Ryan Preece is getting a second opportunity as a NASCAR Cup Series driver with Stewart-Haas Racing this season – the first time he will be in championship equipment.
Even with the No. 41 Ford Mustang sporting his name above the door, team co-owner and three-time Cup Series champion Tony Stewart reminds Preece that Sundays are no longer an audition.
Preece did not run much in 2022: just twice, in fact, with Rick Ware Racing. If you include the inaugural Busch Light Clash at the L.A. Coliseum, Preece drove the Next Gen car three times last year.
As a result, one might think Preece is in a less-than-ideal spot coming in 2023. He doesn’t have a year under his belt of learning the car, which is a radically different vehicle that brought fits to some of NASCAR’s most seasoned veterans. Nor has he ever run it on the high banks of Daytona International Speedway, as he is set to do next week.
Preece is unfazed by his lack of time with the Next Gen car and doesn’t feel he’s behind the competition as a new season starts.
“Everybody in the Truck Series had a ton of experience over (me) as well, and we were able to go win that first race,” Preece says, referencing his win at Nashville Superspeedway in the summer of 2021 in his first series start. “At the end of the day, I’ve been in a lot of different race cars. I feel like that’s something I’ve always been pretty good at it; is being able to jump in something – doesn’t matter what it is – and be up to speed right away.”
It was that way Sunday night in the Busch Light Clash at the Coliseum as Preece led a race-high 43 laps. Preece was leading when a fuel pump issue developed, and had it not briefly knocked him off the pace, he might have been battling Martin Truex Jr. for the trophy, gold medal, and the top spot on the podium.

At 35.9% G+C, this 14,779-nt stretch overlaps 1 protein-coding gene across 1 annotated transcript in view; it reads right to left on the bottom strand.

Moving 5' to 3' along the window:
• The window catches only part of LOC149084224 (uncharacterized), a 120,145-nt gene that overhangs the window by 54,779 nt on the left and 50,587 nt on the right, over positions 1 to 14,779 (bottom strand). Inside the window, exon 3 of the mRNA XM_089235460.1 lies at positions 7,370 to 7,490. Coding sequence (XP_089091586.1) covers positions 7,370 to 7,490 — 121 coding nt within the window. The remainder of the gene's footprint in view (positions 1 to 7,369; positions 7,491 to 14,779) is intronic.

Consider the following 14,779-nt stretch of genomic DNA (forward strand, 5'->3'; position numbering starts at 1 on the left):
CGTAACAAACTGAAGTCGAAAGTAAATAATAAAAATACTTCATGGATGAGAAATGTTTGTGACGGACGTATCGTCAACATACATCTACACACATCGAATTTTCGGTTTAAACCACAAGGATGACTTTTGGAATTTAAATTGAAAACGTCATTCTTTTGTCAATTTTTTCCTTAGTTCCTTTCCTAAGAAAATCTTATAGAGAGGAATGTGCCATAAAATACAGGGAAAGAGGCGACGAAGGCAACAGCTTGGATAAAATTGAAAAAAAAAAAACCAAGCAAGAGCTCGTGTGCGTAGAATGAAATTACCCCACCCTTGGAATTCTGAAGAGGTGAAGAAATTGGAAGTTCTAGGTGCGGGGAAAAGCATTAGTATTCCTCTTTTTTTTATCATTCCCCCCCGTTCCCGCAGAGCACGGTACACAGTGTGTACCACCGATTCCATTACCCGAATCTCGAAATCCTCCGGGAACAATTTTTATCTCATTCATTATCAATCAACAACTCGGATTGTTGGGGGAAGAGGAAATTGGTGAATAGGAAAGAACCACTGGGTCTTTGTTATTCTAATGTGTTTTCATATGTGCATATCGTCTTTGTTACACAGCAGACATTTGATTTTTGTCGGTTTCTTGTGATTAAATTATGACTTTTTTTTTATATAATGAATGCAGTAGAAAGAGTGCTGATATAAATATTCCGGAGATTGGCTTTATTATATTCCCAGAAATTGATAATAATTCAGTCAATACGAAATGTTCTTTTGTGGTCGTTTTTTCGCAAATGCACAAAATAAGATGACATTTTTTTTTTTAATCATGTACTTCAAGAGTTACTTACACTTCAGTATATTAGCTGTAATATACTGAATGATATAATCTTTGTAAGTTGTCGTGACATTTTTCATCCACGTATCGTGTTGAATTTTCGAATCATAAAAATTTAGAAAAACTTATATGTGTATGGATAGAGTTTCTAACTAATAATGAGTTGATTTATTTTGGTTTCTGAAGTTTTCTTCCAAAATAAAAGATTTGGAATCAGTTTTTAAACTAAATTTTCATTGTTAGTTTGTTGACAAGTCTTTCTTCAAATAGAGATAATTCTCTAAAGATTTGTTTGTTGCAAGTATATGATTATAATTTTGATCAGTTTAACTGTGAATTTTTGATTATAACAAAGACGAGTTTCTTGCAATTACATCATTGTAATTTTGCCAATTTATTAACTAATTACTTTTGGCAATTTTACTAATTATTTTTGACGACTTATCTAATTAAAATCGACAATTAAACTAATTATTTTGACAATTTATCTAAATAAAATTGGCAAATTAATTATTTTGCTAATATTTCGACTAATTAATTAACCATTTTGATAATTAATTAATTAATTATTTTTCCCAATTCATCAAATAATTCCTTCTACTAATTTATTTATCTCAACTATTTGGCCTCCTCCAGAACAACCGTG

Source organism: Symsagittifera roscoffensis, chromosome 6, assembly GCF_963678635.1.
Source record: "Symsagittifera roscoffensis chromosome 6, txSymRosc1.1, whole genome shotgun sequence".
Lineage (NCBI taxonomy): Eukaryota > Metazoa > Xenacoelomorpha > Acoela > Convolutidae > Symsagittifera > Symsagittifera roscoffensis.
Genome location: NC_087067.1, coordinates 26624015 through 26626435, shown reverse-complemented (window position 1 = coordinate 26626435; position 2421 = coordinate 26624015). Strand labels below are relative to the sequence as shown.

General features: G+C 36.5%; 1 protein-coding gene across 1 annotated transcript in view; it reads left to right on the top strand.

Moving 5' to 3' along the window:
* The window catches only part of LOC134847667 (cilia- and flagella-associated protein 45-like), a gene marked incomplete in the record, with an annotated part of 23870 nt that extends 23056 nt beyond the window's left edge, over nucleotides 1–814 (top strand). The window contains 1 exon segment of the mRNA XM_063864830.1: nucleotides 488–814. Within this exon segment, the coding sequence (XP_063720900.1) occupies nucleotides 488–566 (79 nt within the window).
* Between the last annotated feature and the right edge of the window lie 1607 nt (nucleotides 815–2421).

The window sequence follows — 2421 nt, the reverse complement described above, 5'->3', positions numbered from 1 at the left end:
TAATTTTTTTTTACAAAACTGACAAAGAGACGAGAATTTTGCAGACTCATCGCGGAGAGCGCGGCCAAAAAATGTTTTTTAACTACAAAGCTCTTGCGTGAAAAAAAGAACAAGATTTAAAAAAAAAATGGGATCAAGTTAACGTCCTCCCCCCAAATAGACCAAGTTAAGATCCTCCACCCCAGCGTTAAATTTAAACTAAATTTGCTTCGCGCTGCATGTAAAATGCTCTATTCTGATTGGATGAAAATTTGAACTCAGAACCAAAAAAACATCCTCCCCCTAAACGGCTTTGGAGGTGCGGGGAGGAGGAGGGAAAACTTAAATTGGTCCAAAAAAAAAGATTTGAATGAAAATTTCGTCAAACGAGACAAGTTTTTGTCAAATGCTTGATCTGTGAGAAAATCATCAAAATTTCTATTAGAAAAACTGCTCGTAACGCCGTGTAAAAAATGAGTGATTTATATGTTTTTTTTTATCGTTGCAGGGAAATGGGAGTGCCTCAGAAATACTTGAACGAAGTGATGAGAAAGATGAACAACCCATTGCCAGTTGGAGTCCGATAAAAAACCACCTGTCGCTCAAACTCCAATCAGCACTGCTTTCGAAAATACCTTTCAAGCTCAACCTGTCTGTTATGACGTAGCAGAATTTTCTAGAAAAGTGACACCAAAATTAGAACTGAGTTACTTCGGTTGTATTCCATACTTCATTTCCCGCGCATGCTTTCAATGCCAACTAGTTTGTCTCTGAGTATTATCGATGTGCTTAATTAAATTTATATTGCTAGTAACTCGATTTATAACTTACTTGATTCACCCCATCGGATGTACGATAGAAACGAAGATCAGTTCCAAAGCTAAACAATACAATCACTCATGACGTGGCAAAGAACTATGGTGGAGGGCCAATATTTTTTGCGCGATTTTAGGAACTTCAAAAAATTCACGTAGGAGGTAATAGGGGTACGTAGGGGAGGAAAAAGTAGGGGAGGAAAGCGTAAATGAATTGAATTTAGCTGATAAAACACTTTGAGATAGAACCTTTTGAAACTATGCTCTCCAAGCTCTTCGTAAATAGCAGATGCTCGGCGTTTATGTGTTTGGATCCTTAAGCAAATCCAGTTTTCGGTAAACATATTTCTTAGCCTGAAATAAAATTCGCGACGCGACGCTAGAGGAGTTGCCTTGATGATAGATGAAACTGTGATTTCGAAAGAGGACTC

Preece ran full-time in the Cup Series from 2019 through 2021 with JTG Daugherty Racing, an organization trying to do more with fewer resources. JTG Daugherty has one win in 14 years at the Cup Series level.
While he ran a Rick Ware car last year in the Cup Series, for B.J. McLeod (in three races) in the Xfinity Series and a David Gilliland Truck (in 10 races, including another Nashville win), Preece was in the Stewart-Haas system as a reserve driver. Not only was he right in the thick of things, but he also did simulator work for the organization.
And so, yes, real-life track time for Preece is limited, but he’s well prepared. Which is perhaps why he’s so confident about what’s ahead and why he got off to a fast start the first chance he, the No. 41 team, and crew chief Chad Johnston had together in L.A.
“I’ve always heard growing up that the crew chief/driver relationship and that gelling… how important that really is, and that’s why I feel confident going into this year,” Preece says. “To me, my relationship with Chad… it’s weird to compare this, but it’s like my wife and me. It works. It’s super-easy to communicate. It’s effortless.
“I already have that level of communication with him and trust. So, going forward, I think we can do big things, and it doesn’t make me nervous not having a year in the Next Gen. It makes me feel like I got my team, and we’re ready to go to war.”